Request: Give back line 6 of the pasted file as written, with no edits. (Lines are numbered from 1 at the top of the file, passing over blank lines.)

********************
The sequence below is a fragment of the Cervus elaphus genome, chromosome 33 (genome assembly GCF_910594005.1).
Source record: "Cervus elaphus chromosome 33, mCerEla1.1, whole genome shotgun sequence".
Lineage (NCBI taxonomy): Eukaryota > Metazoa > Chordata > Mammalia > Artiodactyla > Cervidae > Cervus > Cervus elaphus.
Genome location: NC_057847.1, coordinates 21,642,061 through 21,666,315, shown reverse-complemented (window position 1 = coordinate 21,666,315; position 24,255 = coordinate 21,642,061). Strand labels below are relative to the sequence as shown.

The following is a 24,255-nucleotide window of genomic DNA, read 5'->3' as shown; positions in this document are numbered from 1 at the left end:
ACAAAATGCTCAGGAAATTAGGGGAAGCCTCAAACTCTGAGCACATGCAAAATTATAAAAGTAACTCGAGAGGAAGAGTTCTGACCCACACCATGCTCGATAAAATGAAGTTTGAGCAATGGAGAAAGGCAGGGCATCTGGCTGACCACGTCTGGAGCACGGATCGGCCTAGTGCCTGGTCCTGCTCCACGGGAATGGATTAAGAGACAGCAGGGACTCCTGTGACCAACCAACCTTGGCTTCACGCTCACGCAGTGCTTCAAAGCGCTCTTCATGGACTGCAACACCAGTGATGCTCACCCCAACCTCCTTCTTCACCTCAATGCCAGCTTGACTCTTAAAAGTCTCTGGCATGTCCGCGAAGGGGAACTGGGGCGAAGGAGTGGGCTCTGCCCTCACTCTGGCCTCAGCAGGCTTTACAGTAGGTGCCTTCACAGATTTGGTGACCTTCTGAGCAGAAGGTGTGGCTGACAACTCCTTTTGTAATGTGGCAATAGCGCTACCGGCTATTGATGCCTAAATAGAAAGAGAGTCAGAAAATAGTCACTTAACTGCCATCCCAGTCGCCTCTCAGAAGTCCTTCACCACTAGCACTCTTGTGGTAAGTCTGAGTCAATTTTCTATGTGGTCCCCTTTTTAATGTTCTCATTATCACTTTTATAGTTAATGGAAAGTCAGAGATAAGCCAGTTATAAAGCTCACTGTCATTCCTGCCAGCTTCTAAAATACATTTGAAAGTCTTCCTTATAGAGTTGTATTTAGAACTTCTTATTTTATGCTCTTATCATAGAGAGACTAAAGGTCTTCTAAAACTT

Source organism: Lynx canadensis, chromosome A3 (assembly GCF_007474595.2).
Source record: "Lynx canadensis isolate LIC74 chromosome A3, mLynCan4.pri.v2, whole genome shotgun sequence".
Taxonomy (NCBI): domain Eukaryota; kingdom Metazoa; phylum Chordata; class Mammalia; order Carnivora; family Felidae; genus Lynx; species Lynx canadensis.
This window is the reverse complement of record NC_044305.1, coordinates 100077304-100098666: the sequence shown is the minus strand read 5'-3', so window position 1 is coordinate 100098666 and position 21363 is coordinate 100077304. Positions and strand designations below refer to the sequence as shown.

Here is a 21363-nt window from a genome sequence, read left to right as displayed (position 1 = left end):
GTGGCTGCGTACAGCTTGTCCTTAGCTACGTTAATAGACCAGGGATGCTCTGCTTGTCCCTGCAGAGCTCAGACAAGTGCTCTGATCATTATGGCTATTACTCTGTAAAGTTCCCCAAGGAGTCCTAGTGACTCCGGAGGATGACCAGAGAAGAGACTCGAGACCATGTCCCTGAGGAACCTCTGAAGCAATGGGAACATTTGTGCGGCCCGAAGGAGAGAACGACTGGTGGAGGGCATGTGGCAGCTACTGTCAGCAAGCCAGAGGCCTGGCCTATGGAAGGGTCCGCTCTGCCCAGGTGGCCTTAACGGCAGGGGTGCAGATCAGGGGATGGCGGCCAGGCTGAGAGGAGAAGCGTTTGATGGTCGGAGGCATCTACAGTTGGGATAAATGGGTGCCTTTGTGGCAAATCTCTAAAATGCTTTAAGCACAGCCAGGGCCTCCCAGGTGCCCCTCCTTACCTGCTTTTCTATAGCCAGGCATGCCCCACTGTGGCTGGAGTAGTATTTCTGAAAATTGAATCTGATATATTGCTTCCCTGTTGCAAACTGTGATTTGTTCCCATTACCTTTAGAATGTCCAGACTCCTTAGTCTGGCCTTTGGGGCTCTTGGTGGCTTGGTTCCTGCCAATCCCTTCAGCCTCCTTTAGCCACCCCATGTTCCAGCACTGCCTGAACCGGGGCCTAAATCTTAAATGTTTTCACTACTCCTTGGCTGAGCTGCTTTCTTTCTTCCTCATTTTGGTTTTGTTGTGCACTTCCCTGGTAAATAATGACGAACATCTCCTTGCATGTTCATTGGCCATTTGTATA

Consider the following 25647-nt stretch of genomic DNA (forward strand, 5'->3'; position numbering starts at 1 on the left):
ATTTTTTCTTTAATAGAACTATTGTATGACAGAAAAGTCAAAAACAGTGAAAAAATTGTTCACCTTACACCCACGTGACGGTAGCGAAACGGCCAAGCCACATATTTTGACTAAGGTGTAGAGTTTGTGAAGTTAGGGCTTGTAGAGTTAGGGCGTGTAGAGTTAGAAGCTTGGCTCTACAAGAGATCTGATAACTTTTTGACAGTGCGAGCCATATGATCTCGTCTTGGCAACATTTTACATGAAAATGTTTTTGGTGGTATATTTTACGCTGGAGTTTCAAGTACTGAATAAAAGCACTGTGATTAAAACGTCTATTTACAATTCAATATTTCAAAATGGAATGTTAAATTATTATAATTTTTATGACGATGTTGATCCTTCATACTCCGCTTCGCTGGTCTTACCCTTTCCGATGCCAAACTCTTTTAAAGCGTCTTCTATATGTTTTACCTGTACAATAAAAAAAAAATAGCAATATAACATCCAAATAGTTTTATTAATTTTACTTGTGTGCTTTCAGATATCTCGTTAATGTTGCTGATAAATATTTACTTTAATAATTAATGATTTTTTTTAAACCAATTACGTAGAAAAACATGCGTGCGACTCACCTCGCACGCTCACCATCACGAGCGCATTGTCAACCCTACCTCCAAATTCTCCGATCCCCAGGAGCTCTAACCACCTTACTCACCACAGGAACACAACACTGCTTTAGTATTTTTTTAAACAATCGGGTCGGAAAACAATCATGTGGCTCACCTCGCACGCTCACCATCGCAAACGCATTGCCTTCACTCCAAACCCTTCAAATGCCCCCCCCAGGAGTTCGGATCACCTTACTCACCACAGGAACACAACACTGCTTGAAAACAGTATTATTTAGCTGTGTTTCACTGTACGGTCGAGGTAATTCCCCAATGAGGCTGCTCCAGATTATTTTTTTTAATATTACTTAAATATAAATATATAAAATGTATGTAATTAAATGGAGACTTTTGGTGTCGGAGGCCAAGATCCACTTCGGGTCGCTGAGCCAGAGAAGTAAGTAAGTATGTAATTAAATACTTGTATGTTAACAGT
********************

ACAAAATGCTCAGGAAATTAGGGGAAGCCTCAAACTCTGAGCACATGCAAAATTATAAAAGTAACTCGAGAGGAAGAGTTCTGACCCACACCATGCTCGATAAAATGAAGTTTGAGCAATGGAGAAAGGCAGGGCATCTGGCTGACCACGTCTGGAGCACGGATCGGCCTAGTGCCTGGTCCTGCTCCACGGGAATGGATTAAGAGACAGCAGGGACTCCTGTGACCAACCAACCTTGGCTTCACGCTCACGCAGTGCTTCAAAGCGCTCTTCATGGACTGCAACACCAGTGATGCTCACCCCAACCTCCTTCTTCACCTCAATGCCAGCTTGACTCTTAAAAGTCTCTGGCATGTCCGCGAAGGGGAACTGGGGCGAAGGAGTGGGCTCTGCCCTCACTCTGGCCTCAGCAGGCTTTACAGTAGGTGCCTTCACAGATTTGGTGACCTTCTGAGCAGAAGGTGTGGCTGACAACTCCTTTTGTAATGTGGCAATAGCGCTACCGGCTATTGATGCCTAAATAGAAAGAGAGTCAGAAAATAGTCACTTAACTGCCATCCCAGTCGCCTCTCAGAAGTCCTTCACCACTAGCACTCTTGTGGTAAGTCTGAGTCAATTTTCTATGTGGTCCCCTTTTTAATGTTCTCATTATCACTTTTATAGTTAATGGAAAGTCAGAGATAAGCCAGTTATAAAGCTCACTGTCATTCCTGCCAGCTTCTAAAATACATTTGAAAGTCTTCCTTATAGAGTTGTATTTAGAACTTCTTATTTTATGCTCTTATCATAGAGAGACTAAAGGTCTTCTAAAACTT